Early Career Residential Fellows
These recent PhDs of extraordinary promise are scholars-in-residence at the Humanities Center for the full academic year, taking part in all Center activities, including their own lectures and colloquia.
Receiving her PhD in Comparative Literature from New York University, where she specialized in Latin American and African literatures, Magalí Armillas-Tiseyra is currently an assistant professor in the English Department at the University of Mississippi, teaching courses in world, Anglophone, and postcolonial literatures.
While in residence at the Humanities Center, Magalí will be completing the manuscript of her first book, a large-scale study of novels about dictators in Latin American and African literatures, titled "Critical Engagements: Reading Novels about Dictators on the Southern Axis." Her articles and book reviews have appeared in the Latin American Literary Review, Comparative Studies of South Asia, Africa, and the Middle East, and e-misférica. Two essays on the African dictator-novel are forthcoming in the collection Unmasking the African Dictator: Essays on Postcolonial African Literature (2014). Magalí was also the guest editor of the most recent issue of the journal The Global South (7.2; 2013).
Jason Stevens has taught at Harvard University and the University of Maryland, Baltimore County and has been a fellow of the National Humanities Center in Durham, North Carolina. His work focuses on mid to late 20th century American literature and U.S. cultural and intellectual history, with emphases on the intersections of fiction, popular culture, religion, and ethnicity. His first book was God-Fearing and Free: A Spiritual History of America's Cold War (Harvard University Press 2010). His writings have also appeared in boundary 2, American Literature, Literature/Film Quarterly, The Flannery O'Connor Review, and The Immanent Frame. Additionally, he is the editor of New Essays on Marilynne Robinson's Housekeeping, Gilead, and Home (forthcoming from Brill).
While an Early Career Fellow at the Humanities Center, Jason will be completing a book project on American film noir and making preparations for the international conference "Protestantism on Screen" (Wittenberg, June 2015), of which he is a co-sponsor.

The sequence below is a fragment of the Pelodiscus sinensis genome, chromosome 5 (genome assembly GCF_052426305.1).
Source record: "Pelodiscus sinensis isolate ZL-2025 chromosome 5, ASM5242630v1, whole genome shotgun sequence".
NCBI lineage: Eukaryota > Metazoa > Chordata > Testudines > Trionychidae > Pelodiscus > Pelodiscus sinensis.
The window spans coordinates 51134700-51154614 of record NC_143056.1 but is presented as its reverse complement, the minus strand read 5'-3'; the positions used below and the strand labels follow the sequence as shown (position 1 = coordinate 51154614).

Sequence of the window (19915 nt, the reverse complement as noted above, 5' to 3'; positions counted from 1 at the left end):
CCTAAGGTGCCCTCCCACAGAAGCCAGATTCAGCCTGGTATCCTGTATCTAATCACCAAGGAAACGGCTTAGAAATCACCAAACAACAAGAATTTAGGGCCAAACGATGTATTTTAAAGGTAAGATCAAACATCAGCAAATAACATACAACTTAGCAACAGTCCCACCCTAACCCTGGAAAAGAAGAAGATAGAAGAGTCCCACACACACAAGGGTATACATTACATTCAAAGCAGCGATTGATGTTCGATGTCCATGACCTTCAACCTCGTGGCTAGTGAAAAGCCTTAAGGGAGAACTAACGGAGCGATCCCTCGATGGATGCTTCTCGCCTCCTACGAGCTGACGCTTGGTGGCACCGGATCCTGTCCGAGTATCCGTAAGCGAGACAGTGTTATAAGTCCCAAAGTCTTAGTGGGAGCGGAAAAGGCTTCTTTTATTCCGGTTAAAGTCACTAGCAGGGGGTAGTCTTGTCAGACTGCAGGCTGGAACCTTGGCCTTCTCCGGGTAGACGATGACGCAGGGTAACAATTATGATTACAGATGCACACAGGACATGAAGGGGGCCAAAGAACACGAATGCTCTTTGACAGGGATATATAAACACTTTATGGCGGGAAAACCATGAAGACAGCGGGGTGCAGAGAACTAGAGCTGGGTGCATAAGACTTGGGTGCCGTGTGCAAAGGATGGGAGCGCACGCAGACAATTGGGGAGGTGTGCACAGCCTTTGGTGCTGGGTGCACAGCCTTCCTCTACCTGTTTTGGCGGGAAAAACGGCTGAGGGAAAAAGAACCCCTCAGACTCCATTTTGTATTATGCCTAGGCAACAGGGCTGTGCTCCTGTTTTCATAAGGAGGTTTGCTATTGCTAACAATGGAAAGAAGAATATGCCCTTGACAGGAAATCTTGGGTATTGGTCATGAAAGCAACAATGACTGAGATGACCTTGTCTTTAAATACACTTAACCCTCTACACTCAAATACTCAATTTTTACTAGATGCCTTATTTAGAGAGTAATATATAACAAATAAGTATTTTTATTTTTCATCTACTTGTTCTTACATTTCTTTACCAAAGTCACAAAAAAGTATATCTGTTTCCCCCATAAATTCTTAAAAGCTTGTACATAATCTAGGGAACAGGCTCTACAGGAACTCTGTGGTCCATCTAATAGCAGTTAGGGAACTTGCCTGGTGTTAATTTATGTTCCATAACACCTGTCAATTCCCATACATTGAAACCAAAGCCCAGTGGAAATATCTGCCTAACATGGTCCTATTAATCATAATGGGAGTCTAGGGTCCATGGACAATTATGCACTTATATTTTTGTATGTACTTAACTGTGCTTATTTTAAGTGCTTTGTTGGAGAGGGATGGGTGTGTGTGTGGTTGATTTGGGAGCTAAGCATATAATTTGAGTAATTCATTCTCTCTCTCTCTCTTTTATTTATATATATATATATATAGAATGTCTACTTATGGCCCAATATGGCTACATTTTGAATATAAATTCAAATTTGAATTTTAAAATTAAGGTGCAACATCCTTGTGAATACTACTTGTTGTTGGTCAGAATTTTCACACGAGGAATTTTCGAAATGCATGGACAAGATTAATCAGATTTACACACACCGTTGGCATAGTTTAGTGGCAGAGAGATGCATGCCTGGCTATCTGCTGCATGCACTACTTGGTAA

Internal Faculty Fellows
These fellows are Pitt faculty members awarded time released from teaching in order to advance work on their books while in dialogue with other fellows and the larger Humanities Center community.
Armando García, Hispanic Languages and Literatures
Jonathan Platt, Slavic Languages and Literatures
Gayle Rogers, English, Literature Program
William Scott, English, Literature Program
Gavin Steingo, Music
Molly Warsh, History
During their short, several-day stays with us, these scholars in the Humanities Center deliver lectures, colloquia, or seminars.
Nancy Struever, Professor Emerita at Johns Hopkins University
Randall Balmer, Mandel Family Professor in the Arts & Sciences and Chair of the Department of Religion at Dartmouth University
Robert Hariman, Professor of Communication Studies at Northwestern University
Gary Tomlinson, John Hay Whitney Professor of Music & the Humanities and Director of the Whitney Humanities Center at Yale University
John Brewer, Eli and Edye Broad Professor of Humanities and Social Sciences and Professor of History and Literature at the California Institute of Technology
Ben Lerner, Professor of English at Brooklyn College